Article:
All year I have wanted to share what I had been working so hard on for so long but I couldn’t until the press release when ESA and DLR finally announced the mission. The whole experience has been unforgettable. I am grateful for everything I have learned and experienced in this project, the good and the bad. I had the opportunity of a lifetime and I wouldn’t have been able to do this if I had not chosen to study abroad for this year. Even though my logo was not chosen, I created such a unique project to add to my portfolio that will set me apart from my peers at Stout. That is one of the biggest reasons why I wanted to study abroad, to do something unique that others at stout haven’t done. Studying abroad can be a scary thing you don’t know what you’re going to experience, but if you have the opportunity I believe everyone should do it. Who knows what will happen, but if I hadn’t I wouldn’t be able to say that my logo is going to space, and really how many other students at Stout let alone people in the world will be able to say that.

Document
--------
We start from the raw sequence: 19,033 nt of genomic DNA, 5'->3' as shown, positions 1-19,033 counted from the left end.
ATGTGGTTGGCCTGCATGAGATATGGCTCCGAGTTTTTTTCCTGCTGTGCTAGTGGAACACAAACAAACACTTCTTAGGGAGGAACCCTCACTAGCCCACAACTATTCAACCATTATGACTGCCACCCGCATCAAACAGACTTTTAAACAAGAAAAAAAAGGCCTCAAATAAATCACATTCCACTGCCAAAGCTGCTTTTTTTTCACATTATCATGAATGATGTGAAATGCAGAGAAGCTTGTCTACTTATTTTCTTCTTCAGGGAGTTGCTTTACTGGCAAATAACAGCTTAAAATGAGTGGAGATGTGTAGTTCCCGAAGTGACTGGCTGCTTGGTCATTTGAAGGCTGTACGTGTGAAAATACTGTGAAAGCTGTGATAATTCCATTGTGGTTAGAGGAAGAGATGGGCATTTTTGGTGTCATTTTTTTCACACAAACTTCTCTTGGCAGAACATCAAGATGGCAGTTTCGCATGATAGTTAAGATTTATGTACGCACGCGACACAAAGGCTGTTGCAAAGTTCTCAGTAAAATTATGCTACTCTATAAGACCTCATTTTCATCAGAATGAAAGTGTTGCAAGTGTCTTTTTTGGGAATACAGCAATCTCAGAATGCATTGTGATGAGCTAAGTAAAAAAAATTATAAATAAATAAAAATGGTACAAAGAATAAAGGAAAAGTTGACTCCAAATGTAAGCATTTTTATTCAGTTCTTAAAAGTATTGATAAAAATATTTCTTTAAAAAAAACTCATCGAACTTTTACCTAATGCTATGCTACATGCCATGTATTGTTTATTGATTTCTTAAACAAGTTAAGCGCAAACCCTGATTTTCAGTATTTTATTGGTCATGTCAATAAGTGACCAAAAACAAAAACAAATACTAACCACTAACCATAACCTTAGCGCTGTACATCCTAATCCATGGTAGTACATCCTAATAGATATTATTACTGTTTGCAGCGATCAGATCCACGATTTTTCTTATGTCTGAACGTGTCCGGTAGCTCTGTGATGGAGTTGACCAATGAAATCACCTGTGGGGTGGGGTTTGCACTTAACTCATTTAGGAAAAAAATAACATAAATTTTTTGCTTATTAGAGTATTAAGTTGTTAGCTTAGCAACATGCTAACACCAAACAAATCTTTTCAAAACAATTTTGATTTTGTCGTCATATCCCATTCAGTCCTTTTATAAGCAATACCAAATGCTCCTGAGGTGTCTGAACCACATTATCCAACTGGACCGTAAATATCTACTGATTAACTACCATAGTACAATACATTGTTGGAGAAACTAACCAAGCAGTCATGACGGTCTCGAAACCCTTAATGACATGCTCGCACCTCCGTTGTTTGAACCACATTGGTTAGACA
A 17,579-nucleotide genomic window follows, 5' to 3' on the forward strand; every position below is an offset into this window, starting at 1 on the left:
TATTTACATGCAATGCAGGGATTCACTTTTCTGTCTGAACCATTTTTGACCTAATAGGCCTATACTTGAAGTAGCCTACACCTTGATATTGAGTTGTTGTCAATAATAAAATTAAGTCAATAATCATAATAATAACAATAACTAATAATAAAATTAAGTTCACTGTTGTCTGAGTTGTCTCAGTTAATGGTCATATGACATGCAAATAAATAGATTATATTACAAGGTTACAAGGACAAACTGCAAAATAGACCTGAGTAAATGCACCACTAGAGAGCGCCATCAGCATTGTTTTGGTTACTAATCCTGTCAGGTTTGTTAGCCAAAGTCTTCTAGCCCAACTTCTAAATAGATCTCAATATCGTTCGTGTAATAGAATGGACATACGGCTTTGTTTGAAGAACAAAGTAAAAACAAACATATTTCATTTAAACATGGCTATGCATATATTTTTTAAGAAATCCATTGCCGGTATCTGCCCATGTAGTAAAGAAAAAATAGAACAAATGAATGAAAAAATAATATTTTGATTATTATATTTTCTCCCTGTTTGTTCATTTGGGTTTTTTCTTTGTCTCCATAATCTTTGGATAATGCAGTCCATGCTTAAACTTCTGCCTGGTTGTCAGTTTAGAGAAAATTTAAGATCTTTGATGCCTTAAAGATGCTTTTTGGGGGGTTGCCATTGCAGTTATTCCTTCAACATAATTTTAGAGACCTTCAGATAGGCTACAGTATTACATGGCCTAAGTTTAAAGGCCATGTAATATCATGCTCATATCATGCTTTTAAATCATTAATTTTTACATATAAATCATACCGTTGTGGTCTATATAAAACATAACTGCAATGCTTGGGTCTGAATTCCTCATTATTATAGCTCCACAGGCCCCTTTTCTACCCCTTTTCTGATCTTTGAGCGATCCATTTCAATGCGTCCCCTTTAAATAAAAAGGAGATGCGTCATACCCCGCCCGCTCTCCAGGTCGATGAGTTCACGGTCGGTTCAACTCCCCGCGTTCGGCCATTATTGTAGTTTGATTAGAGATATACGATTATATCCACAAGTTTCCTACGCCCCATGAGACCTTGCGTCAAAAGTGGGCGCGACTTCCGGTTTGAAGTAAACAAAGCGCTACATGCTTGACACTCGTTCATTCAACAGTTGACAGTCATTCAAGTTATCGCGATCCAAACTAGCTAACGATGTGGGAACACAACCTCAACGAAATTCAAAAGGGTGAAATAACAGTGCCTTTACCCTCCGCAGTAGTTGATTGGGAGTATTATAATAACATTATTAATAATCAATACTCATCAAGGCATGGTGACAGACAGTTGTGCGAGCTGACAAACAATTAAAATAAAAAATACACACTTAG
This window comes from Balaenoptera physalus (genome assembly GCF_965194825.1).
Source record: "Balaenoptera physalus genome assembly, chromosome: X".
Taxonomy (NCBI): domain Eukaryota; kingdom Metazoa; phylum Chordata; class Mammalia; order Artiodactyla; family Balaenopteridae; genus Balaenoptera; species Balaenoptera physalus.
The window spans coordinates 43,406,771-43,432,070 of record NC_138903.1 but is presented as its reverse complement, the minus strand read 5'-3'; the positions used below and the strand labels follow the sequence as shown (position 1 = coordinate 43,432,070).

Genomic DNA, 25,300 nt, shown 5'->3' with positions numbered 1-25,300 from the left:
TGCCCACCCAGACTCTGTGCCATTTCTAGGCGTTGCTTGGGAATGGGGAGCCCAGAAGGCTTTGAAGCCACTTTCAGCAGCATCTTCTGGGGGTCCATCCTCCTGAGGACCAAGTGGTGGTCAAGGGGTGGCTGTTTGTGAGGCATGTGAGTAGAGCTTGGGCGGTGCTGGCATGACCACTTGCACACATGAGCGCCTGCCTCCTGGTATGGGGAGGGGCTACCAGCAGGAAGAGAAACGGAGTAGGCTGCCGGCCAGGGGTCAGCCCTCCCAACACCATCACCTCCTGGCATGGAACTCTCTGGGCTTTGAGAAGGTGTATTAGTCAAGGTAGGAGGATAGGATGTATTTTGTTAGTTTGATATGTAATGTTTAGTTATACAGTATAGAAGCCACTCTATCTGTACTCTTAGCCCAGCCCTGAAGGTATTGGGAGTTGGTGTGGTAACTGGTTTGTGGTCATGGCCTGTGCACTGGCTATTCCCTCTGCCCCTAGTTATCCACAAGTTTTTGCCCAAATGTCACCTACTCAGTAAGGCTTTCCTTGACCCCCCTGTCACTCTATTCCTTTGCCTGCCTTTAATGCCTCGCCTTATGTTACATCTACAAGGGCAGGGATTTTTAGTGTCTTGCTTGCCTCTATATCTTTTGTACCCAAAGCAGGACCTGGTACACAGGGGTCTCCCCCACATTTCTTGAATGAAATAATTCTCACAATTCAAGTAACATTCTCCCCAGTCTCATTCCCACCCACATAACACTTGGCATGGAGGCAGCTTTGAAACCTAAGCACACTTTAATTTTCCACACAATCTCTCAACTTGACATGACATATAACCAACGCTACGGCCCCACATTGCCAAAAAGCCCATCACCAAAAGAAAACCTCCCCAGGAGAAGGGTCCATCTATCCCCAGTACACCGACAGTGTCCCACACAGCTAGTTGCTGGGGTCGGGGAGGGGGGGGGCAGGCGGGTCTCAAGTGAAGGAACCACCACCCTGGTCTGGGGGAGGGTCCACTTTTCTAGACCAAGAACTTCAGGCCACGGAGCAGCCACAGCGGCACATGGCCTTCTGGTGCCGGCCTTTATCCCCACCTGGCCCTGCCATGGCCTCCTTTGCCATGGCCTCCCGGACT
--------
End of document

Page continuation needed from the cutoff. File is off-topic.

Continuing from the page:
Hohenzollern Castle – Bisingen, Germany



Lucerne, Switzerland


Amsterdam, Netherlands


London, England



Megan Luedke Horizons image 1.jpg

Photo Credit: Deutsches Zentrum für Luft – und Raumfahrt

The photo above is from the press release of the new logo, we were invited onstage to meet Alexander Gerst and to have the press take photos of us all. From left to right, Alexander Gerst, one of my German classmates, my professors’ assistant, myself, and my professor.

The image above on the left is the mock-up of my logo in its patch form. The image on the right is my logo and DLR’s slogan which means “Knowledge for tomorrow.”